This abandonment of the West Coast is partially a reflection of Trump’s cynically transactional governing philosophy. Trump lavishes attention on states that voted for him while treating Democratic-leaning states as enemy territory. Trump lost the West Coast states by double digits in 2016: California by 30 percent, Oregon by nearly 11 percent, and Washington by 16 percent.

But the abandonment of the coastal states is rooted in a structural problem that goes well beyond Trump’s personal psychology or even the Republican Party’s embrace of climate change denial. The political order created by the American Constitution makes it difficult, if not impossible, for the United States to adequately respond to climate change.

Both the Electoral College and the Senate marginalize the states that are most immediately effected by climate change and give undue political weight, amounting to a veto power, to states that can delude themselves into thinking that action on climate can be delayed.

As lawyer George Conway, a Never Trump Republican, tweeted on Friday, “Were it not for the Electoral College, many people would be paying a lot more attention to the wildfires ravaging the West Coast of the United States.”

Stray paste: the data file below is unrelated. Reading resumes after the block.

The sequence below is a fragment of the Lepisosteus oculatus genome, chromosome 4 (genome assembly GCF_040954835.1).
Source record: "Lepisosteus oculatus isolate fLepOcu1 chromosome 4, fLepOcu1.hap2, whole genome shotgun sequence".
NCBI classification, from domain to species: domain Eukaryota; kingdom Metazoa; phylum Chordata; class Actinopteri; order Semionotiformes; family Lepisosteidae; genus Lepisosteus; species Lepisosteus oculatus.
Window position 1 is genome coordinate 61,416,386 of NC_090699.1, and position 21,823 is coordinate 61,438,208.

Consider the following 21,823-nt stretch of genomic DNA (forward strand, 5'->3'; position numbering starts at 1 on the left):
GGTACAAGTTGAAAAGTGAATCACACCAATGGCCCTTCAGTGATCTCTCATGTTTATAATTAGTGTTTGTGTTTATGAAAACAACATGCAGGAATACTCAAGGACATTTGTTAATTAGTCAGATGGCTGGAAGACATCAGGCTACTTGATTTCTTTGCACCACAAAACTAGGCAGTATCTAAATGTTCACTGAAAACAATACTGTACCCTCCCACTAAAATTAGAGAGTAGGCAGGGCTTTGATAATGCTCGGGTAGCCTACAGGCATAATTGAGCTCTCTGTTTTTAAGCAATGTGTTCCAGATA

The science fiction writer William Gibson once observed, “The future is already here—it’s just not evenly distributed.” One might say the same for climate change: It is already here, but not evenly distributed. In the United States, the areas that are suffering the most immediate problems are coastal states, which are dealing with not just the fires of the West Coast but also hurricanes and rising sea levels. These coastal states tend to be Democratic or swing states.

The Republican Party dominates the inland states, where climate change is a more distant problem, likely to lead to desertification over decades. This means it’s unlikely that there will be any bipartisan consensus to deal with climate for years to come, by which time action might be too late.